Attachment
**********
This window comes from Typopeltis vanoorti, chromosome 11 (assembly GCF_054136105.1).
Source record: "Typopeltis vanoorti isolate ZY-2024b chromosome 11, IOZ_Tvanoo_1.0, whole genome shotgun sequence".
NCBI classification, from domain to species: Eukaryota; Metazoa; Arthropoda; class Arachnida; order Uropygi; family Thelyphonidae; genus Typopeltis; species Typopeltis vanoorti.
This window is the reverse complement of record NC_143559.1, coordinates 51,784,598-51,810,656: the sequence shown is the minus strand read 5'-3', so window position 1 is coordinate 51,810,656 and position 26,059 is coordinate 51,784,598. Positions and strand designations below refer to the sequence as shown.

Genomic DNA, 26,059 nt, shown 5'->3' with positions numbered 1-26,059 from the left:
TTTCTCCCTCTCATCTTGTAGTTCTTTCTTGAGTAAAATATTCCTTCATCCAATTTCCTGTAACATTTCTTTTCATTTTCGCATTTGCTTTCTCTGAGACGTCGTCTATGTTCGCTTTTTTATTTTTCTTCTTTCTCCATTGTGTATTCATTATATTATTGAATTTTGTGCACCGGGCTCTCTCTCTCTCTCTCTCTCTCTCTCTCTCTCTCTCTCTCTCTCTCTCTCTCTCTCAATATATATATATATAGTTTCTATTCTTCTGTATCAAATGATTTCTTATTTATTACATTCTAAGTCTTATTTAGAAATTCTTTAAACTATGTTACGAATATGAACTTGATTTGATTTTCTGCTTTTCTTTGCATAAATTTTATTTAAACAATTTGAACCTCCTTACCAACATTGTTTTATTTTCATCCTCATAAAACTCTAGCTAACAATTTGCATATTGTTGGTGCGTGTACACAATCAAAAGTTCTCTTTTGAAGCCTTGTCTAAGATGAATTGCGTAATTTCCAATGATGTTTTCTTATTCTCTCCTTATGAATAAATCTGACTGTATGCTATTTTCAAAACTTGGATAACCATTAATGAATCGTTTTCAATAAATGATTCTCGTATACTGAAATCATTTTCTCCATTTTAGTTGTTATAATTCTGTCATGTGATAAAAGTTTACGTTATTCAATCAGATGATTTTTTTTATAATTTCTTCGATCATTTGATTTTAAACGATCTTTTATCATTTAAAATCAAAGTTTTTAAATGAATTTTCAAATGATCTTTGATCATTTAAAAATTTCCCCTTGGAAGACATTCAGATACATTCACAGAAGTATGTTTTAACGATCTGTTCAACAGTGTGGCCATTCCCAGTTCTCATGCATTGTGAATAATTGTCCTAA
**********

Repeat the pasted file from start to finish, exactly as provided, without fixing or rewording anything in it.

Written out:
This window comes from Typopeltis vanoorti, chromosome 11 (assembly GCF_054136105.1).
Source record: "Typopeltis vanoorti isolate ZY-2024b chromosome 11, IOZ_Tvanoo_1.0, whole genome shotgun sequence".
NCBI classification, from domain to species: Eukaryota; Metazoa; Arthropoda; class Arachnida; order Uropygi; family Thelyphonidae; genus Typopeltis; species Typopeltis vanoorti.
This window is the reverse complement of record NC_143559.1, coordinates 51,784,598-51,810,656: the sequence shown is the minus strand read 5'-3', so window position 1 is coordinate 51,810,656 and position 26,059 is coordinate 51,784,598. Positions and strand designations below refer to the sequence as shown.

Genomic DNA, 26,059 nt, shown 5'->3' with positions numbered 1-26,059 from the left:
TTTCTCCCTCTCATCTTGTAGTTCTTTCTTGAGTAAAATATTCCTTCATCCAATTTCCTGTAACATTTCTTTTCATTTTCGCATTTGCTTTCTCTGAGACGTCGTCTATGTTCGCTTTTTTATTTTTCTTCTTTCTCCATTGTGTATTCATTATATTATTGAATTTTGTGCACCGGGCTCTCTCTCTCTCTCTCTCTCTCTCTCTCTCTCTCTCTCTCTCTCTCTCTCTCTCTCAATATATATATATATAGTTTCTATTCTTCTGTATCAAATGATTTCTTATTTATTACATTCTAAGTCTTATTTAGAAATTCTTTAAACTATGTTACGAATATGAACTTGATTTGATTTTCTGCTTTTCTTTGCATAAATTTTATTTAAACAATTTGAACCTCCTTACCAACATTGTTTTATTTTCATCCTCATAAAACTCTAGCTAACAATTTGCATATTGTTGGTGCGTGTACACAATCAAAAGTTCTCTTTTGAAGCCTTGTCTAAGATGAATTGCGTAATTTCCAATGATGTTTTCTTATTCTCTCCTTATGAATAAATCTGACTGTATGCTATTTTCAAAACTTGGATAACCATTAATGAATCGTTTTCAATAAATGATTCTCGTATACTGAAATCATTTTCTCCATTTTAGTTGTTATAATTCTGTCATGTGATAAAAGTTTACGTTATTCAATCAGATGATTTTTTTTATAATTTCTTCGATCATTTGATTTTAAACGATCTTTTATCATTTAAAATCAAAGTTTTTAAATGAATTTTCAAATGATCTTTGATCATTTAAAAATTTCCCCTTGGAAGACATTCAGATACATTCACAGAAGTATGTTTTAACGATCTGTTCAACAGTGTGGCCATTCCCAGTTCTCATGCATTGTGAATAATTGTCCTAA